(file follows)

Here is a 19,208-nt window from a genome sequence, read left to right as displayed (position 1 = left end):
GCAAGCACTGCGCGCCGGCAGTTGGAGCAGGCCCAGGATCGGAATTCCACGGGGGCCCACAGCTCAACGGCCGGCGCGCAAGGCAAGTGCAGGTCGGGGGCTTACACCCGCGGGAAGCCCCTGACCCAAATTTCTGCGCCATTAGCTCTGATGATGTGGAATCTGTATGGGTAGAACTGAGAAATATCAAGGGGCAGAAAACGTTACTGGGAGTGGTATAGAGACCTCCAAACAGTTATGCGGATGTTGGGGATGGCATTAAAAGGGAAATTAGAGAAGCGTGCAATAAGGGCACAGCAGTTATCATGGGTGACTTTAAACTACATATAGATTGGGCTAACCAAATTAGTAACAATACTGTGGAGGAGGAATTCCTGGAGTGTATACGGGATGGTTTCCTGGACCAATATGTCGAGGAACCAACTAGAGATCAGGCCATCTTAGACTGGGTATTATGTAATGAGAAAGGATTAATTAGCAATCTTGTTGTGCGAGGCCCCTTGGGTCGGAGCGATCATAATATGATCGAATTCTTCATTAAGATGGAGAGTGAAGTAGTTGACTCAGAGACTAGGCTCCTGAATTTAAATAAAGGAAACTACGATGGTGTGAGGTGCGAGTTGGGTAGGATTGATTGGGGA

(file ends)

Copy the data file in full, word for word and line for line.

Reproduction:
Here is a 19,208-nt window from a genome sequence, read left to right as displayed (position 1 = left end):
GCAAGCACTGCGCGCCGGCAGTTGGAGCAGGCCCAGGATCGGAATTCCACGGGGGCCCACAGCTCAACGGCCGGCGCGCAAGGCAAGTGCAGGTCGGGGGCTTACACCCGCGGGAAGCCCCTGACCCAAATTTCTGCGCCATTAGCTCTGATGATGTGGAATCTGTATGGGTAGAACTGAGAAATATCAAGGGGCAGAAAACGTTACTGGGAGTGGTATAGAGACCTCCAAACAGTTATGCGGATGTTGGGGATGGCATTAAAAGGGAAATTAGAGAAGCGTGCAATAAGGGCACAGCAGTTATCATGGGTGACTTTAAACTACATATAGATTGGGCTAACCAAATTAGTAACAATACTGTGGAGGAGGAATTCCTGGAGTGTATACGGGATGGTTTCCTGGACCAATATGTCGAGGAACCAACTAGAGATCAGGCCATCTTAGACTGGGTATTATGTAATGAGAAAGGATTAATTAGCAATCTTGTTGTGCGAGGCCCCTTGGGTCGGAGCGATCATAATATGATCGAATTCTTCATTAAGATGGAGAGTGAAGTAGTTGACTCAGAGACTAGGCTCCTGAATTTAAATAAAGGAAACTACGATGGTGTGAGGTGCGAGTTGGGTAGGATTGATTGGGGA